During house-training, take your dog outside to the same spot to potty. Give him immediate praise when he finishes to positively reinforce him going to the bathroom outside, rather than inside.

Clean up accidents

Accidents are bound to happen when house-training an older dog. Clean up accidental urination with an enzymatic cleaner; the enzymes will remove the ammonia scent, preventing your dog from going back to that same spot.

Never punish your dog for an accident; this will instill fear in your dog and cause him to find another secret place to eliminate. If you catch your dog eliminating inside, distract him by saying something, take him outside, and praise him immediately after he finishes eliminating. If you don’t see the accident happen, clean it up and move on; dogs cannot make the connection between their behavior and subsequent consequences if more than a few minutes have passed.

Read your dog’s body language

Your dog may give you signals (e.g., pacing, pawing at the door) to indicate their need to potty. If you respond to these signals by taking your dog outside, your dog will learn to repeat those behaviors each time he needs to go.

Schedule a veterinary exam

If your dog is continuing to eliminate in the house despite your diligent house-training, he is not doing this out of spite, jealousy, or boredom. It is likely that your dog has a medical problem, such as kidney or gastrointestinal disease, that is causing inappropriate elimination. Rather than punish your dog, take him to your veterinarian, who can determine if there’s an underlying medical condition that needs treatment.

Potty training an older dog requires no shortage of patience, consistency, and time. When done right, potty training helps a dog learn how to behave appropriately in their new home. Always give your dog immediate positive reinforcement when they eliminate outside. If the potty training is not going as well as you’d like it to, contact your veterinarian for more guidance.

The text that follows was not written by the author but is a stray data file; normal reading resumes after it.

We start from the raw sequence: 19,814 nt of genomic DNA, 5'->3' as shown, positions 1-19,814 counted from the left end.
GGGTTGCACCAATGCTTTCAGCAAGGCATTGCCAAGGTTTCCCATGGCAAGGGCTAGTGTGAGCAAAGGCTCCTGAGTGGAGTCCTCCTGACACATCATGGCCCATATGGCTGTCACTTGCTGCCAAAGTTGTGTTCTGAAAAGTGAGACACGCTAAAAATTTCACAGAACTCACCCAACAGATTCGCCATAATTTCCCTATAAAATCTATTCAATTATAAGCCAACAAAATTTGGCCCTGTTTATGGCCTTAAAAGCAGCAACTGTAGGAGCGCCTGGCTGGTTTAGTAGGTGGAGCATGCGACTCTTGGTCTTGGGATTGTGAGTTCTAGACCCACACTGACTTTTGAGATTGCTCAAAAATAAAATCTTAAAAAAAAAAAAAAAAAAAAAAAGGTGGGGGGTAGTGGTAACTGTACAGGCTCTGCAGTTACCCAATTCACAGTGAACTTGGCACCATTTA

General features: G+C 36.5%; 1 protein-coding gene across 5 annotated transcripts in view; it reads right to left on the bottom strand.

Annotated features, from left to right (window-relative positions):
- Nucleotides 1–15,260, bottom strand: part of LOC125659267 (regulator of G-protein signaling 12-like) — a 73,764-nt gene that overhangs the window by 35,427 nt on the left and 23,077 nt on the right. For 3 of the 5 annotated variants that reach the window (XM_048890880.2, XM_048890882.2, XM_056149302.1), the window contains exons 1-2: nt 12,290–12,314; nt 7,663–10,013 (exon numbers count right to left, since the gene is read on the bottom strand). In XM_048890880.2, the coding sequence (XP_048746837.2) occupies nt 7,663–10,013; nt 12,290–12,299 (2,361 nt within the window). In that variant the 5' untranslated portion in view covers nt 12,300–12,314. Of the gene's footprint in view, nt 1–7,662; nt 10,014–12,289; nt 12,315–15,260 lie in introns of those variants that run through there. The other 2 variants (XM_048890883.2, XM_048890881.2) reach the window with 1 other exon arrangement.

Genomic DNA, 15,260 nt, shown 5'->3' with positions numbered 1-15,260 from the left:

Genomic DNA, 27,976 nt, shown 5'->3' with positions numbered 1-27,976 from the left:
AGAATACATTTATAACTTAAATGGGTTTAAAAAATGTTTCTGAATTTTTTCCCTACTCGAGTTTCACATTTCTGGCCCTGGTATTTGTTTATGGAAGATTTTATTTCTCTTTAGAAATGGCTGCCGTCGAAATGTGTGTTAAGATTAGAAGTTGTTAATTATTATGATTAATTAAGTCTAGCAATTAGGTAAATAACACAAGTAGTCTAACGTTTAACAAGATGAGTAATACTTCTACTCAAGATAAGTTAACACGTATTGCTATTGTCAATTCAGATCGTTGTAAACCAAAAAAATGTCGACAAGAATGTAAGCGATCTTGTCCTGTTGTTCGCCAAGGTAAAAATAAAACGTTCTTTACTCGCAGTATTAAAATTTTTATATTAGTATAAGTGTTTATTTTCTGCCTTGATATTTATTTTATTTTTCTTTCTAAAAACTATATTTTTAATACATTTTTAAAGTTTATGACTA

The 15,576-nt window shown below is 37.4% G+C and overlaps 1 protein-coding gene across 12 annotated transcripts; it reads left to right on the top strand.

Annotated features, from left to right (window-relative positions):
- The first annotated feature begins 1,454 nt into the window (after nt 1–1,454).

Content provided by JoAnna Pendergrass, DVM. Dr. Pendergrass is owner and founder of JPen Communications, a medical communications company specializing in consumer education.

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joanna pendergrass
By JoAnna Pendergrass, DVM

JoAnna Pendergrass, DVM, is a veterinarian and freelance medical writer in Atlanta, GA. After graduating from the Virginia-Maryland College of Veterinary Medicine with her veterinary degree, JoAnna completed a 2-year research fellowship in neuroscience at Emory University. During this fellowship, she learned that she could make a career out of combining her loves of science and writing. As a medical writer, JoAnna is passionate about providing pet parents at Healthy Paws with clear, concise, and engaging information about pet care. Through her writing, she strives not only to educate pet parents, but also empower them to make good health decisions for their pets. JoAnna is a member of the American Medical Writers Association and Dog Writers Association of America.